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Foreign and Colonial Intelligence

The Illustrated London News, vol. 46, no. 1296, p. 2.

January 7, 1865


By the arrival of the Hibernia we have news from New York to the afternoon of Dec. 24.

General Hood's defeated army succeeded in crossing the Duck river, in spite of General Thomas's hot pursuit. On the 20th ult. Hood was joined at Columbia by Forrest; and on the 22nd he had reached Pulaski, seventy-five miles south of Nashville, still closely pressed by the Federal cavalry. The Federal accounts estimate Hood's losses at 17,000 men, killed, wounded, and taken prisoners; and represent Thomas's losses not to have exceeded 5000 men.

General Sherman reports on the 13th ult., from Ossibau [i.e., ossabaw] Sound, that he had captured Fort M'Allister, opened communication with the fleet, destroyed the railroads leading to Savannah, and invested the city. His left rested on the Savannah River, three miles above the city, and his right on the Ogeechee River, at King's Bridge. He had an agreeable and unmolested march. His army was in splendid order, and amply supplied with provisions. During his march of 300 miles Sherman only lost about 1000 men, and he arrived in front of Savannah with more stores, provisions, and horses than he started with. About 700 negroes joined him on the route. He destroyed 200 miles of railroad. He estimates the garrison of Savannah, under Hardee, at 15,000, with about 25,000 inhabitants. According to Confederate despatches "all was well" at Savannah to the 19th ult.; and there was no further intelligence respecting the progress of General Sherman's operations. A letter from Admiral Dahlgren states that he is buoying the Savannah River for an attack on the city in conjunction with other forces.

The Southern journals alleged that General Breckenridge had defeated the Federal General Burbridge, in the neighbourhood of Saltville, in Western Virginia.

Admiral Porter's whole fleet was reported by a Confederate telegram to have been in sight from Fort Fisher, near Wilmington, on the 21st ult.; and the Confederate commander, General Bragg, added in his despatch a confident declaration that he could hold Wilmington. It was said that Porter's fleet had been crippled by a storm, and no immediate attack on Wilmington was expected.

Advices received at New York state that, the exchange of prisoners at Charleston being ended, the bombardment of the city will be immediately recommenced.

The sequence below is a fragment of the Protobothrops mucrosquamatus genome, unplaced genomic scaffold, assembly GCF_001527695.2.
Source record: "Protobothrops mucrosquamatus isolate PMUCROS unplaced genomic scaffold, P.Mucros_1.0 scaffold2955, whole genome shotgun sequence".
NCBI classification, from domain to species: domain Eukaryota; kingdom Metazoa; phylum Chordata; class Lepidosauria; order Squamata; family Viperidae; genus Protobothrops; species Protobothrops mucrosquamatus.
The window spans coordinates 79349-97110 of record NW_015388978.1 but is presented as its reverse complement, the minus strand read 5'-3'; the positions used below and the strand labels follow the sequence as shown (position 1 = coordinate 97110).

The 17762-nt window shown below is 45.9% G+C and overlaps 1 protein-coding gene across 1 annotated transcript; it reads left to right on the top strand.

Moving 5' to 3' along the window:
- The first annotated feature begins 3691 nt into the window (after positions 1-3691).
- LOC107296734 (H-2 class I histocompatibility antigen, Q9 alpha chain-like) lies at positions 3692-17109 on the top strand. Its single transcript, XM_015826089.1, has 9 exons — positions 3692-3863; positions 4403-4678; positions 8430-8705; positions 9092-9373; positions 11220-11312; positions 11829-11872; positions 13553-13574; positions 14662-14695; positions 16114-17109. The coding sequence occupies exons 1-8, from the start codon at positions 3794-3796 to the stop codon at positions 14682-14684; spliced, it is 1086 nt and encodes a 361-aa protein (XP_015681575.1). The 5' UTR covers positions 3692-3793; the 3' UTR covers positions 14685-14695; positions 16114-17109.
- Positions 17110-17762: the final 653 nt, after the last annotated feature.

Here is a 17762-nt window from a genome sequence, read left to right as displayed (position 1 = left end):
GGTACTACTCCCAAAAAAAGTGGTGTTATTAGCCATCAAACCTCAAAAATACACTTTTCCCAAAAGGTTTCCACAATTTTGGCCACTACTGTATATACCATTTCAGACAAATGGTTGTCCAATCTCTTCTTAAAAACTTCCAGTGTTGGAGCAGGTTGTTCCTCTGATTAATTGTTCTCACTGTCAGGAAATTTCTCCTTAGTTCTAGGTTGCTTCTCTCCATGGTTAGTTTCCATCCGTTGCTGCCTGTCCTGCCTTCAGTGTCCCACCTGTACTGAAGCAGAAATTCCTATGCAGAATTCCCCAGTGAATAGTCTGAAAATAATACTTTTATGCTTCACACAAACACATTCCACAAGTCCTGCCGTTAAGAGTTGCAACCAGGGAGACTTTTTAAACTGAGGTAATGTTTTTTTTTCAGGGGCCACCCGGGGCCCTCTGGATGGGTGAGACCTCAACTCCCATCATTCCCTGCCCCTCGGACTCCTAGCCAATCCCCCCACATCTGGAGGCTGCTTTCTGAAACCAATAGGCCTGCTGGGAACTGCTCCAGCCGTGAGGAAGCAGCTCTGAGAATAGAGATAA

The Federal gun-boat Narcissus has been blown up by a torpedo at Mobile.

Mr. Lincoln has cancelled General Dix's order as to the pursuit of raiders across the frontier into Canada. Some of the New York papers complain of this. In Congress it had been moved to prepare an armed force for the Lakes.

A draught of 300,000 men has been ordered. All absentees are also ordered to rejoin their regiments immediately.

Secretary Fessenden is about to contract a new loan of 100,000,000 dollars.

Mr. Seward has ordered that persons coming to the United States, except immigrants, must have passports. This regulation applies specially to persons coming from the British provinces.

Both branches of the Federal Congress had adjourned to the 5th inst.

Gold was quoted at New York, on the afternoon of the 24th ult., at 220¾.

In the Southern Congress there have been some noteworthy movements. First, a resolution has been introduced to send commissioners to treat with Federal commissioners upon the restoration of peace. Mr. Foote, a member of the Confederate Senate, made a speech, in which he declared the Confederacy to be on the verge of ruin, and blamed Jefferson Davis for all the late military disasters. Mr. Foote afterwards withdrew from the Senate. The Richmond Enquirer says that General Lee is in favour of arming the negroes. The same paper declares that if independence can only be attained by the sacrifice of slavery that sacrifice must be made.


The Canadian Parliament is summoned to meet on the 19th inst.

A proclamation has been issued by the Governor-General of Canada calling out a large force of volunteer militia to prevent raids from Canada into the United States, and to maintain order on the frontier. Thirty companies of Canadian volunteers have been sent to the frontier.

Three of the St. Albans raiders have been recaptured. The discharge of the raiders by Judge Coursal is condemned by both the Government and rebel newspaper organs in Canada, and the majority of the people appear to be indignant at the critical condition in which the relations between the Northern States and the provinces have been placed by it. Mr. Lamothe, the chief of the Montreal police, had resigned, it was supposed, to avoid dismissal. The bankers and merchants of Montreal had addressed a memorial to the Governor-General setting forth their desire that a fair and honest neutrality should be maintained between the belligerent States of America....

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